#awkward

 

I love DragonCon.

Apparently my photography is at its best around 2 a.m. (Hyatt Atrium in Midtown).

Apparently my photography is at its best around 2 a.m. (Hyatt Atrium in Midtown).

It is the one time of the year I can wear my most outlandish clothes and look normal.

"normal".

For those of you who don't know, DragonCon is an annual event (every Labor Day Weekend) that hosts everything nerdy. From anime to sci-fi, from art to filking—you name it, They've got it. This year it had about 77,000 attendees. That's a whole lotta nerd. 

My husband and I lovingly call it our "annual pilgrimage to Nerd Mecca". And it went well—from what I remember, anyways. The Gentlemen's Jack can make things a bit...hazy. There's a reason they call it THE "Party 'Con".

I'll take whiskey for 500 Alex.

I had so much I wanted to do. For the first time in 9 years of going to DragonCon, I was finding myself having trouble keeping up with everything I wanted to do and see. In a way, the weekend escaped me. Sure, I managed to do plenty of things, but It got me thinking though. 

Screw the view. You should've seen the alcohol we brought.

Screw the view. You should've seen the alcohol we brought.

Part of the "problem" was the amount of varied interests I had. 

I don't see it as a problem, per se, but when it comes to people with a variety of talents, versus a focused niche, society seems to prefer the focused niche. Especially in the creative field. It makes sense if you think about it. It's easier to make a career out of once specific or refined talent/passion, versus passion and talent for multiple things. 

Lately I have been feeling a bit "out-of-place" because I have a range of passions that I am still not 100% sure how to put to use in a creative profession (or even have the time for in a hobby). 

To give you an idea, here's a list of things I'm passionate about:

  • Graphic Design
    —Paper
    —Typography
    —Negative Space

  • Black Holes/theoretical physics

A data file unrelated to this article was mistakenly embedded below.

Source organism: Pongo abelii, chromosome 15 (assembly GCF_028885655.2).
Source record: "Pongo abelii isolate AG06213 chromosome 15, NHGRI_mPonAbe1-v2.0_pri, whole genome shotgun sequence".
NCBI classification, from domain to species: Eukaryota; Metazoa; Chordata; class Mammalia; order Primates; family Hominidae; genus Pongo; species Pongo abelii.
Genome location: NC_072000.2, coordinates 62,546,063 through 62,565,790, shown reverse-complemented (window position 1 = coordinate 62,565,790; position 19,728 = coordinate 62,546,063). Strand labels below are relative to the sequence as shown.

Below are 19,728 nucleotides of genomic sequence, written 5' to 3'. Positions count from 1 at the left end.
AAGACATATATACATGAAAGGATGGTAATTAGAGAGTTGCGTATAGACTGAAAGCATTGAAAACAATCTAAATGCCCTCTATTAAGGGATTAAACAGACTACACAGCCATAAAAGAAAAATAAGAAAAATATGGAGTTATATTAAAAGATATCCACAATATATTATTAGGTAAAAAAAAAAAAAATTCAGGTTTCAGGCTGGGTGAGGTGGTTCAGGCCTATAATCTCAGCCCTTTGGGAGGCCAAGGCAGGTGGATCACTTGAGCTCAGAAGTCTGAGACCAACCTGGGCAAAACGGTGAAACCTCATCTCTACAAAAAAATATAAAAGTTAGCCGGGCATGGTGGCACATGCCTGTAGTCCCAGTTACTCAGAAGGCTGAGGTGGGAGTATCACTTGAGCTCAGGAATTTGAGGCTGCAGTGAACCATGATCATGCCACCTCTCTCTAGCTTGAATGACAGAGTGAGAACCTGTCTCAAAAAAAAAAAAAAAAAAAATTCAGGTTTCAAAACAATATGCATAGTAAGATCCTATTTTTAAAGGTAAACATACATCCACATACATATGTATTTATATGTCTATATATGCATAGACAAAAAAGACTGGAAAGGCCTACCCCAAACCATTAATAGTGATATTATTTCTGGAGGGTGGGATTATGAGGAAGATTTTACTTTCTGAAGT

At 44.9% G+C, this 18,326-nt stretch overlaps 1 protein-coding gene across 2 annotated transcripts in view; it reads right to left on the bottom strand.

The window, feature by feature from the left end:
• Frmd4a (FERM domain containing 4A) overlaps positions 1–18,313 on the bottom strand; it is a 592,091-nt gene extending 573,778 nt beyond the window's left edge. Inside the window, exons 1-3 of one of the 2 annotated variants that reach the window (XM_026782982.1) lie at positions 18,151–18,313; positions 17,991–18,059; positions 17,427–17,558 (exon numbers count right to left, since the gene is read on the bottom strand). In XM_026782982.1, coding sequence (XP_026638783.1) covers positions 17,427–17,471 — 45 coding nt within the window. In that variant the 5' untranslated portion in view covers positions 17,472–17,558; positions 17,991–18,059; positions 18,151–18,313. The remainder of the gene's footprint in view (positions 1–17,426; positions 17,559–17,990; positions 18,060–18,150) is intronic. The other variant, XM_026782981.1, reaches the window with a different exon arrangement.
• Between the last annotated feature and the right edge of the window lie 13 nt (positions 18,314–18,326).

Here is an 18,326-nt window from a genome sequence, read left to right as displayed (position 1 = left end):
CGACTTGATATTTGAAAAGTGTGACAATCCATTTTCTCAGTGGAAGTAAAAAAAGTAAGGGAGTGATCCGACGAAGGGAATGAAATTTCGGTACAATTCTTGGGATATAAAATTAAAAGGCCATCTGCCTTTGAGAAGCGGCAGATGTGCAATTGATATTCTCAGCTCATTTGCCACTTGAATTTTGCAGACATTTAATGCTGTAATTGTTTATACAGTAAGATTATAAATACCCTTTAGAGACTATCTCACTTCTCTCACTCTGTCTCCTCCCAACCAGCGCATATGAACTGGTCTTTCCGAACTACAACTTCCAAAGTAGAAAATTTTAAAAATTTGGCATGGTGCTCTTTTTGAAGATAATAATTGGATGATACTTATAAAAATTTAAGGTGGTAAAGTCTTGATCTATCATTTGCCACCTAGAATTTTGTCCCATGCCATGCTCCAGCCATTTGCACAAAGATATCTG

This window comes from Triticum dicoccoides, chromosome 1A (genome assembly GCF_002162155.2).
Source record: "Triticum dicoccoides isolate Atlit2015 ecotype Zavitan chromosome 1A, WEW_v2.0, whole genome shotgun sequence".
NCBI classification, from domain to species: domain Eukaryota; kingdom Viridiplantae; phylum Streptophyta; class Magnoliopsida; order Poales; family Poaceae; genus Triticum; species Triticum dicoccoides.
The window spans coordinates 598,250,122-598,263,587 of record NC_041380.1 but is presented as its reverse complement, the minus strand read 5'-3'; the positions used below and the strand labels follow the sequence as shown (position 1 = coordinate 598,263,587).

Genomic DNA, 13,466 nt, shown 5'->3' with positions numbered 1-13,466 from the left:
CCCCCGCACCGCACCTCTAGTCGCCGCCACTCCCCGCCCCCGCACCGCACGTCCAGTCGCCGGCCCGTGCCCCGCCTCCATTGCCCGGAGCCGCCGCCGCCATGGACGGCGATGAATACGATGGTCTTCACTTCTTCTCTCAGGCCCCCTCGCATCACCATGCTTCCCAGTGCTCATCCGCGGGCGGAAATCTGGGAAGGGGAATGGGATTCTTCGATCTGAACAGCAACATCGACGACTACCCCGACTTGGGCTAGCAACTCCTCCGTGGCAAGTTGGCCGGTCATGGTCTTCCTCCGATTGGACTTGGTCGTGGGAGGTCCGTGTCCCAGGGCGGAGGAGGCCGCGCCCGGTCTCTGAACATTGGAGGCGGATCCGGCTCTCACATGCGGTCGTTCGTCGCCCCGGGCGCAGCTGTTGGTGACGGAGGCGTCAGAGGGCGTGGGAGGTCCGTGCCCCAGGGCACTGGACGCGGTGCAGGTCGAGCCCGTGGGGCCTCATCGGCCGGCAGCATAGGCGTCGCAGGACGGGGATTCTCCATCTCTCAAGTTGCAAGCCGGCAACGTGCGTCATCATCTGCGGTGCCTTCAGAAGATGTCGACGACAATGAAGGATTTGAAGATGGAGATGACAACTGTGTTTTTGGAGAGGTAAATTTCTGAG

• Philosophy

  • Anime

  • MUSIC! (Especially electro and classical)

  • Memes (horrible habit, I know)

  • Fine Art (especially drawing, watercolors and getting better at art)

  • Photography (and camera lenses and photography as both an art and a science)

  • The Esoteric (tarot, mediumship, psychic stuff, alchemy, etc,...)

  • Meditation

  • Spirituality

  • Understanding different religions

  • Writing

  • Problem-solving

I told you.

I told you.

And that's just the stuff I'm interested in now. As you can see, there is no career field that encompasses ALL of these things...so what is a girl to do? Just roll with it...and maybe stop trying to fit my awkward self into one limiting puzzle piece.

When I was at the Blue Barn working a psychic fair a couple of months ago, I had the privilege of doing a trade with a lovely (and very powerful) practitioner by the name of Mary. Mary had been doing tarot/psychic readings for something like 40 years, and had been doing the Big Psychic Fair for around 25 of that. When she read me, she told me something that hit home. 

She told me I needed to stop trying to label myself. I'm not just an artist. I'm not just a nerd. I'm not just a psychic. I am all of these things—and more. My frustration was born of this futile attempt to fit in through putting myself in one category or another. 

But like an awkwardly-shaped puzzle piece, I didn't. I'm not normal, and in order to become a better person I need to be OK with that. Sometimes it's OK to temporarily "pretend" to be normal under the occasional unique circumstance, but in the end, I'm not. The more I take ownership of that fact, the more I realize I am more than the many niches I have invested my passions in. The more I focus on embracing my talents and passions, the more I thrive. Maybe when I get good at that I'll even begin to thread them together to combine them into something unique and beautiful.

Stop worrying about fitting in...because you weren't meant to.